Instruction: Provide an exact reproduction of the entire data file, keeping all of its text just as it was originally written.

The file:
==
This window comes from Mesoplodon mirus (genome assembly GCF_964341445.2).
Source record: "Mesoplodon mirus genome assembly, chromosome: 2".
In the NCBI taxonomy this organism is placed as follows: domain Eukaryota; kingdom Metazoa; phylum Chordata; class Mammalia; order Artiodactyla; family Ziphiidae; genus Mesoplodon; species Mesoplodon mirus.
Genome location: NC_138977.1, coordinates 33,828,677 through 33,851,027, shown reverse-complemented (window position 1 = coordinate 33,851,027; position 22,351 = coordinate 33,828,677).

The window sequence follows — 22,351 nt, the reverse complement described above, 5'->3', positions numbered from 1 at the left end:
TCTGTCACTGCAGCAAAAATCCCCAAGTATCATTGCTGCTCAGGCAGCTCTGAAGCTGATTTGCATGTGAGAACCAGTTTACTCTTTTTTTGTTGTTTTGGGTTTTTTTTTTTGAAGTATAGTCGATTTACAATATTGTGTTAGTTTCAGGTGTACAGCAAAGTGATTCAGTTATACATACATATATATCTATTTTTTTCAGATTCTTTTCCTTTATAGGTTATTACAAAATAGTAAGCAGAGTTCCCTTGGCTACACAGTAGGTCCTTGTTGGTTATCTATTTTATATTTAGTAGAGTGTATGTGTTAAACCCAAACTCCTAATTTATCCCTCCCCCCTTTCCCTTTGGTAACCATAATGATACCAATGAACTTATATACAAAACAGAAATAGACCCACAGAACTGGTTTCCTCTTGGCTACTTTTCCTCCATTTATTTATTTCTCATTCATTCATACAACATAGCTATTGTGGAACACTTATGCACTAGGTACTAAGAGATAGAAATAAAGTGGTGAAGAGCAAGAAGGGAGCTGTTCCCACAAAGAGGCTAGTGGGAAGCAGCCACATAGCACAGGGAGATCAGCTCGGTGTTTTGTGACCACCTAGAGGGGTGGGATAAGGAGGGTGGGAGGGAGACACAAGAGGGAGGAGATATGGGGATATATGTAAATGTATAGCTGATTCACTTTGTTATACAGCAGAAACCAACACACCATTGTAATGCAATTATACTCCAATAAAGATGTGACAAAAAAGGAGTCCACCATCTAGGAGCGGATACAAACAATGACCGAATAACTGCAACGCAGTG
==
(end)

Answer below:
This window comes from Mesoplodon mirus (genome assembly GCF_964341445.2).
Source record: "Mesoplodon mirus genome assembly, chromosome: 2".
In the NCBI taxonomy this organism is placed as follows: domain Eukaryota; kingdom Metazoa; phylum Chordata; class Mammalia; order Artiodactyla; family Ziphiidae; genus Mesoplodon; species Mesoplodon mirus.
Genome location: NC_138977.1, coordinates 33,828,677 through 33,851,027, shown reverse-complemented (window position 1 = coordinate 33,851,027; position 22,351 = coordinate 33,828,677).

The window sequence follows — 22,351 nt, the reverse complement described above, 5'->3', positions numbered from 1 at the left end:
TCTGTCACTGCAGCAAAAATCCCCAAGTATCATTGCTGCTCAGGCAGCTCTGAAGCTGATTTGCATGTGAGAACCAGTTTACTCTTTTTTTGTTGTTTTGGGTTTTTTTTTTTGAAGTATAGTCGATTTACAATATTGTGTTAGTTTCAGGTGTACAGCAAAGTGATTCAGTTATACATACATATATATCTATTTTTTTCAGATTCTTTTCCTTTATAGGTTATTACAAAATAGTAAGCAGAGTTCCCTTGGCTACACAGTAGGTCCTTGTTGGTTATCTATTTTATATTTAGTAGAGTGTATGTGTTAAACCCAAACTCCTAATTTATCCCTCCCCCCTTTCCCTTTGGTAACCATAATGATACCAATGAACTTATATACAAAACAGAAATAGACCCACAGAACTGGTTTCCTCTTGGCTACTTTTCCTCCATTTATTTATTTCTCATTCATTCATACAACATAGCTATTGTGGAACACTTATGCACTAGGTACTAAGAGATAGAAATAAAGTGGTGAAGAGCAAGAAGGGAGCTGTTCCCACAAAGAGGCTAGTGGGAAGCAGCCACATAGCACAGGGAGATCAGCTCGGTGTTTTGTGACCACCTAGAGGGGTGGGATAAGGAGGGTGGGAGGGAGACACAAGAGGGAGGAGATATGGGGATATATGTAAATGTATAGCTGATTCACTTTGTTATACAGCAGAAACCAACACACCATTGTAATGCAATTATACTCCAATAAAGATGTGACAAAAAAGGAGTCCACCATCTAGGAGCGGATACAAACAATGACCGAATAACTGCAACGCAGTG